My TIFF review round-up (so far)

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I am back from the Toronto International Film Festival, and I’ll continue to be posting articles, reviews, links, and more in the days, weeks, and months to come. But here is a quick round-up of my published TIFF work so far:

I have some more work coming, and I posted plenty on Twitter and Facebook over the course of the weekend.

Photo from “Sarah Prefers to Run” courtesy of TIFF

Wednesday Round-Up: TIFF talk heats up with only 8 days to go

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With the 2013 Toronto International Film Festival just eight days away, you can expect TIFF talk here and elsewhere to go into overdrive. Maximum overdrive, even. Almost every day from now until the end of the festival, I’ll be posting something TIFF-related — although not tomorrow; note I said ALMOST.

The majority of my coverage will be for Indiewire’s The Playlist, for The Film Stage, and for the November issue of Buffalo Spree, but I will certainly post here, and I will also be posting lots on FilmSwoon’s Twitter and Facebook pages, so please hit those up while I’m at the festival (September 6-9).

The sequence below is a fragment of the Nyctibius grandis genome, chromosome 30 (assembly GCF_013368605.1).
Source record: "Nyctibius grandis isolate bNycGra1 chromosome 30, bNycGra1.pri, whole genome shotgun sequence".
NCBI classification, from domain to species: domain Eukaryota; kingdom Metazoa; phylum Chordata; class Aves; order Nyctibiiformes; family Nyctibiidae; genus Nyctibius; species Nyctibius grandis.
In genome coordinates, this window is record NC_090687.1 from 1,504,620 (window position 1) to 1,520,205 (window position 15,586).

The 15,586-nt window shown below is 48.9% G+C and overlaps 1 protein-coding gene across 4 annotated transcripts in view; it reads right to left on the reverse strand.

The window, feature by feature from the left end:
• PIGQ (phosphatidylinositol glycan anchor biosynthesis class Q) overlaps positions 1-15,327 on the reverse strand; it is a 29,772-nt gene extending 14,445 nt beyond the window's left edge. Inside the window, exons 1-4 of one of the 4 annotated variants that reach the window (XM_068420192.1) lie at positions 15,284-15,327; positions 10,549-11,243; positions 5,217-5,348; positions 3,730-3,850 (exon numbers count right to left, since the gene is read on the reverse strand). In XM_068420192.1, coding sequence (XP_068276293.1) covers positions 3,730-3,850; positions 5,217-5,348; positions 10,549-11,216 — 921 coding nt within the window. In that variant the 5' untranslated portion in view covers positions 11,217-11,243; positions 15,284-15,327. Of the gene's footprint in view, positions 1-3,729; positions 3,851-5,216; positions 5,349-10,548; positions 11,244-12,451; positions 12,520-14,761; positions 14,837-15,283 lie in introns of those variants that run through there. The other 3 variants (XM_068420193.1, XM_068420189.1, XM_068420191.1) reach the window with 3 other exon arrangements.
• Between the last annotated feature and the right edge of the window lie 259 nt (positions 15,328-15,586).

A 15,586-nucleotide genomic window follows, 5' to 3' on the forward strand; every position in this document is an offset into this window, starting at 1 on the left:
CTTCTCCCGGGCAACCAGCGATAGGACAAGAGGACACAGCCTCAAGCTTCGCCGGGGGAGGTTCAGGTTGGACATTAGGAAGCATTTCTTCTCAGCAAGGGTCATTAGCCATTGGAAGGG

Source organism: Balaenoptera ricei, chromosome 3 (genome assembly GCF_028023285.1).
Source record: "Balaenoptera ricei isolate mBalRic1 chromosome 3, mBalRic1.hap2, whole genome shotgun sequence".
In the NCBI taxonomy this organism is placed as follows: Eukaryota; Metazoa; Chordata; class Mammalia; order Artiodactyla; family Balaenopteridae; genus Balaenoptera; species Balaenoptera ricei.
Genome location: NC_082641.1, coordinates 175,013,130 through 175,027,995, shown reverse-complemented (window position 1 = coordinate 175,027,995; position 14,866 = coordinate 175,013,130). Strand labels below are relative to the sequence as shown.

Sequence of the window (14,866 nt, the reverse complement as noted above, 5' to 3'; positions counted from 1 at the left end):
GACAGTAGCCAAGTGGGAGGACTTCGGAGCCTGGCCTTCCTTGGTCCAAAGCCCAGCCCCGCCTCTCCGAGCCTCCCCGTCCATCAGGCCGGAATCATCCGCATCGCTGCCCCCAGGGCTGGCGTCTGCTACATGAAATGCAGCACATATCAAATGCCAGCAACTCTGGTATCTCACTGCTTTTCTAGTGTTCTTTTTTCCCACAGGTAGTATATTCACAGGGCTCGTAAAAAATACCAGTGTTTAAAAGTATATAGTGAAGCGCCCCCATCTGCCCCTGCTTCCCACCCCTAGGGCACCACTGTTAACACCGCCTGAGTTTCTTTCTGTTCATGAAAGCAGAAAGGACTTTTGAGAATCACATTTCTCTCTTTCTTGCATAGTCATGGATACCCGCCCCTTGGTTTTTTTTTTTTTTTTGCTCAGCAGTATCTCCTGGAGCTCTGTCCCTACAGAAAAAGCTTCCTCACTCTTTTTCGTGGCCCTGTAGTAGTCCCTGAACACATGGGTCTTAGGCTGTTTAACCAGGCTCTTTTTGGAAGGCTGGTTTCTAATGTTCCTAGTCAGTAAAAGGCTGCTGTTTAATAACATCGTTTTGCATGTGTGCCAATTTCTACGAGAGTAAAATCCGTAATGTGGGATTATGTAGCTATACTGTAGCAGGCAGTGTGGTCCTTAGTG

One TIFF entry I am hoping to see — honestly, it’s all up in the air at this point — is “Dallas Buyers Club,” a.k.a., The Film That Matthew McConaughey Lost All That Weight For. It is a fantastic concept for a movie, and represents another unique choice for its star. The Playlist posted some new pictures for the film — its release date was just moved up to early November, a very confident move — and an official synopsis:

“In 1986, the AIDS crisis was still a misunderstood horror, withering then taking its victims, alarming the public and confounding the doctors who sought a cure. In Texas, Ron Woodruff stood beyond the fear of AIDS. He was clueless. So when this boozing, foul-mouthed, womanizing heterosexual contracted HIV, his response was instinctive: Bullshit.